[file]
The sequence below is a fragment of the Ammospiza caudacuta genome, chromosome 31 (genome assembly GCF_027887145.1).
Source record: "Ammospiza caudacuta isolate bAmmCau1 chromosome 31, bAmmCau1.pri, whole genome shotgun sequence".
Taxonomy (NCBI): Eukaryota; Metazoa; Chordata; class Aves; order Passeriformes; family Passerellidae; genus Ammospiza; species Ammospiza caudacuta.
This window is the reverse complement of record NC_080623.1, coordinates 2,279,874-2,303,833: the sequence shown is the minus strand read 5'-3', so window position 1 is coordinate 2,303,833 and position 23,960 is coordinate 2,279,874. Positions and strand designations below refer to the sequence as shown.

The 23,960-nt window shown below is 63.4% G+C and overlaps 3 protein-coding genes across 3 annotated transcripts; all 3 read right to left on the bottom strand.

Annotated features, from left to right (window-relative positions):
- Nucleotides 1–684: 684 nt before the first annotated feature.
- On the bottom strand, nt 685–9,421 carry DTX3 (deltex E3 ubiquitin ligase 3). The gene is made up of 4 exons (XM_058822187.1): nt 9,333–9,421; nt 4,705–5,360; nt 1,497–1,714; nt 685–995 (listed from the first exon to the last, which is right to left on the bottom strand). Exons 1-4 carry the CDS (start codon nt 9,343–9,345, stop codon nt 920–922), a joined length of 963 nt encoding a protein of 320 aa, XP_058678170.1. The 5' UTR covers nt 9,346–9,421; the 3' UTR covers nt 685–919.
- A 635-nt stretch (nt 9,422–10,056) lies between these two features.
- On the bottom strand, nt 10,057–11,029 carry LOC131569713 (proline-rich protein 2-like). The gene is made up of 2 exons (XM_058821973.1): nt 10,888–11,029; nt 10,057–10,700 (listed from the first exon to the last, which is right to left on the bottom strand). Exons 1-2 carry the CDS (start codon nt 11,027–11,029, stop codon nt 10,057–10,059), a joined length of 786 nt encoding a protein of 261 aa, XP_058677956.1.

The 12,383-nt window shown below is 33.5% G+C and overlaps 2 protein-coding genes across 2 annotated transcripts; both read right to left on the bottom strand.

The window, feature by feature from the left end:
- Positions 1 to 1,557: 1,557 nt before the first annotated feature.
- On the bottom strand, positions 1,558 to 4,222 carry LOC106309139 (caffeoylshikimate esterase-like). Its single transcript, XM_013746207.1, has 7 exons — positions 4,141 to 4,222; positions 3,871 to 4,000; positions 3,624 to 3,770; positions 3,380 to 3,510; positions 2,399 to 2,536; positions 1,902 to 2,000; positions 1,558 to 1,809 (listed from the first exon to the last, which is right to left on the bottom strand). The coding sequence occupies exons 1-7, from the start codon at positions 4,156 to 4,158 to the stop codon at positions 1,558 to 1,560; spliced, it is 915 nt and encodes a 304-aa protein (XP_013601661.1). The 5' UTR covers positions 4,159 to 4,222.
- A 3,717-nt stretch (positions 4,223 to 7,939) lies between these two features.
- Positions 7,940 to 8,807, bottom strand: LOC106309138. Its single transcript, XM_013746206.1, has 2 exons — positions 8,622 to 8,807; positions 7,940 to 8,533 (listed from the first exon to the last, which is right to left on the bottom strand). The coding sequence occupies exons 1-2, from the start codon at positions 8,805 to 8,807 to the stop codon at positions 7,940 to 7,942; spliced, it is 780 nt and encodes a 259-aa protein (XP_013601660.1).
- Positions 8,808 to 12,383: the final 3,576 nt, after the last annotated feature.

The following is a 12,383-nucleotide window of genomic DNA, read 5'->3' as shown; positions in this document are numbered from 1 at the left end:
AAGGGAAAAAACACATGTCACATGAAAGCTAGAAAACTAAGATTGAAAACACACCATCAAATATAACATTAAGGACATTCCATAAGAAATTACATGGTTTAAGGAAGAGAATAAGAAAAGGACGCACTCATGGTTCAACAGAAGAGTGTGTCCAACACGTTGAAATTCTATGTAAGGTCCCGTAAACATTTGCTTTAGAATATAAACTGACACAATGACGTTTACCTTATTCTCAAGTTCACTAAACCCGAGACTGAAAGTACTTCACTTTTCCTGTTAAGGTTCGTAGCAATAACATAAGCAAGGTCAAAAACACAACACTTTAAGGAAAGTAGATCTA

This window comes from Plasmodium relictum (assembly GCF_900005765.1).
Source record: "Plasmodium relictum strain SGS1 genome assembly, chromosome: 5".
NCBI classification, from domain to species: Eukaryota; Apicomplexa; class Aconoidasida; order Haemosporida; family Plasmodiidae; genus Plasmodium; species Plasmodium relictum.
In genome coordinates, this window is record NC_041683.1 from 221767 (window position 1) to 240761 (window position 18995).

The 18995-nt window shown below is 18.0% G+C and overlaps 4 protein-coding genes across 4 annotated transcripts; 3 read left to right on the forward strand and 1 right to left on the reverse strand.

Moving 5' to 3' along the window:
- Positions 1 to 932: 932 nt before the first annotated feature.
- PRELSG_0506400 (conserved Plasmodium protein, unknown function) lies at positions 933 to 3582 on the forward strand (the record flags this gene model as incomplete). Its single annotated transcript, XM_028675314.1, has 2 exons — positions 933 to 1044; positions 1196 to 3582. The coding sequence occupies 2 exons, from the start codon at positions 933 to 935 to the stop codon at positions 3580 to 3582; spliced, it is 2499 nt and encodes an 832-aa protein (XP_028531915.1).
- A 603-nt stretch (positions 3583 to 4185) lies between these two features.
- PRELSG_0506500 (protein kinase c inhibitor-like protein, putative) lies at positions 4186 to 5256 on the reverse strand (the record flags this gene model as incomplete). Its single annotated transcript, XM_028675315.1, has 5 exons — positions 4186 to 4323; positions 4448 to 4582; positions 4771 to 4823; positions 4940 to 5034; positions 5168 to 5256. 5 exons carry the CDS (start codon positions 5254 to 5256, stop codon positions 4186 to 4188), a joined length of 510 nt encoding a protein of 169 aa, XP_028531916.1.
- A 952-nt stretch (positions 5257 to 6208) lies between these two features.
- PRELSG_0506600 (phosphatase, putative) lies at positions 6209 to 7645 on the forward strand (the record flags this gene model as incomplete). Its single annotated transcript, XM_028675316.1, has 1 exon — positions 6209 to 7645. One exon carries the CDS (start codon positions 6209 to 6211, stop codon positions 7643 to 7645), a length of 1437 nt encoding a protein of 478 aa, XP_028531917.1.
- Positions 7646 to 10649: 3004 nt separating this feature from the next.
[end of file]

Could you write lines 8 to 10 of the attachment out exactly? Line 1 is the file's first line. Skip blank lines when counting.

- On the bottom strand, nt 685–9,421 carry DTX3 (deltex E3 ubiquitin ligase 3). The gene is made up of 4 exons (XM_058822187.1): nt 9,333–9,421; nt 4,705–5,360; nt 1,497–1,714; nt 685–995 (listed from the first exon to the last, which is right to left on the bottom strand). Exons 1-4 carry the CDS (start codon nt 9,343–9,345, stop codon nt 920–922), a joined length of 963 nt encoding a protein of 320 aa, XP_058678170.1. The 5' UTR covers nt 9,346–9,421; the 3' UTR covers nt 685–919.
- A 635-nt stretch (nt 9,422–10,056) lies between these two features.
- On the bottom strand, nt 10,057–11,029 carry LOC131569713 (proline-rich protein 2-like). The gene is made up of 2 exons (XM_058821973.1): nt 10,888–11,029; nt 10,057–10,700 (listed from the first exon to the last, which is right to left on the bottom strand). Exons 1-2 carry the CDS (start codon nt 11,027–11,029, stop codon nt 10,057–10,059), a joined length of 786 nt encoding a protein of 261 aa, XP_058677956.1.